Meaning:"strong and manly"
Description:Andrew is a variant of the Greek name Andreas, ultimately derived from the element aner, meaning “man.” In the New Testament, Andrew was one of the twelve apostles and the first disciple to be called by Jesus. Although the origins of the name are Greek, Andrew is the patron saint of both Scotland and Russia, as well as Greece. It has associations with two of America's most famous artists, Wyeth and Warhol.
Description:Iconoclasts though we may be, we like Fred, we like Frank, and we like George, which was among the Top 10 from 1830 to 1950, when the number of little Georges started to decline. Solid, strong, royal and saintly, yet friendly and unpretentious, we think that George is in prime position for a comeback, especially since it was chosen by Britain's royal couple.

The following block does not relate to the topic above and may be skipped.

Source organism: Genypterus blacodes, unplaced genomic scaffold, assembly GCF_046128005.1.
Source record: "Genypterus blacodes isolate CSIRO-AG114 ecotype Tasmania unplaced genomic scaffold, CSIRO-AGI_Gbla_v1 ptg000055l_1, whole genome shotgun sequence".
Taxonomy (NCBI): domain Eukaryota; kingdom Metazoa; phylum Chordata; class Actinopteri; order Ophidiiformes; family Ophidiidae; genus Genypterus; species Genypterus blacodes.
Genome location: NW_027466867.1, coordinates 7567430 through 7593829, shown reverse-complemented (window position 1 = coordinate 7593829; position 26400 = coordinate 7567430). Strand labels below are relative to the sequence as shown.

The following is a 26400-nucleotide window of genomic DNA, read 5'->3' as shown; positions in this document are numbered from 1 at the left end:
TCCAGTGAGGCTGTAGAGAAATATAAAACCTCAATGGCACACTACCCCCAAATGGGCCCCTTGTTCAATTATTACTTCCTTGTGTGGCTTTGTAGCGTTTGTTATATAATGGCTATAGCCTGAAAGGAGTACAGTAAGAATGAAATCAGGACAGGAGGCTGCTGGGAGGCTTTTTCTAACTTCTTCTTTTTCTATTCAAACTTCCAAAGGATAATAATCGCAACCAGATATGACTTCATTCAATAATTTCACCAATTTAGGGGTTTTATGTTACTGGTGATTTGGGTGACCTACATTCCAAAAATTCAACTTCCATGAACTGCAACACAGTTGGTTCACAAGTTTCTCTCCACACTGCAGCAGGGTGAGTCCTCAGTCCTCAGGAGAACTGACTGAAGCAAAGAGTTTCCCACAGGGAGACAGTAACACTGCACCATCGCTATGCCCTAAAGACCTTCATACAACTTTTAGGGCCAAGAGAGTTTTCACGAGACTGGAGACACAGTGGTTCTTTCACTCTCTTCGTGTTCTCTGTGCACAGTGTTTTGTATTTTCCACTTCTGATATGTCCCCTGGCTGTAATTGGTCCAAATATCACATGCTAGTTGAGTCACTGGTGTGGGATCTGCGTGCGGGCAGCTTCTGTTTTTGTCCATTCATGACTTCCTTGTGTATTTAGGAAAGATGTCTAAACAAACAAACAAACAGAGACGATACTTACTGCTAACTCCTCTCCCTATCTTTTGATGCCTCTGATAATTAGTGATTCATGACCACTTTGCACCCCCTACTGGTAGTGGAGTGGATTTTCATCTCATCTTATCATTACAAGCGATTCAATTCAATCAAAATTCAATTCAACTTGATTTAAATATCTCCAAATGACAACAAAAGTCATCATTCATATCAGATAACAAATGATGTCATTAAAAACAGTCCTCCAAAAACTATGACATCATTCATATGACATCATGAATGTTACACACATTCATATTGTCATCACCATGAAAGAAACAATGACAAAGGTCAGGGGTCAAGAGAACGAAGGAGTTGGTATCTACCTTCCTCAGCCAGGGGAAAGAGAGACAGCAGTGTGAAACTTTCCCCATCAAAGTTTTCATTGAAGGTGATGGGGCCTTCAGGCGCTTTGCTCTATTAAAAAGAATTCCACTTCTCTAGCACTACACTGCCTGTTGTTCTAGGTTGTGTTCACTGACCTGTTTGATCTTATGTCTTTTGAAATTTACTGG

Origin:Greek mythology name
Description:With mythological names rising, the handsome son of Zeus and god of medicine, music, and poetry among many other things might offer an interesting, if high-pressure, option. But if Romeo and Venus are now deemed baby-appropriate, why not Apollo? Olympic speed skater Apolo Anton Ohno might inspire some parents. And now that it's been chosen by Gwen Stefani and Gavin Rossdale, it could take off as their first son's name—Kingston—has.
Origin:Greek and Latin
Meaning:"bearer of Christ"
Description:Christopher derived from the Greek Christophoros, which is composed of the elements Christos, referring to Christ, and phero, meaning “to bear.” The name was originally used figuratively, to represent the bearing of Christ in one’s heart. Later it became used to honor Saint Christopher, a third century martyr who became the protective saint of travelers, reflecting the legend of Christopher being the giant who carried the Christ Child over a river.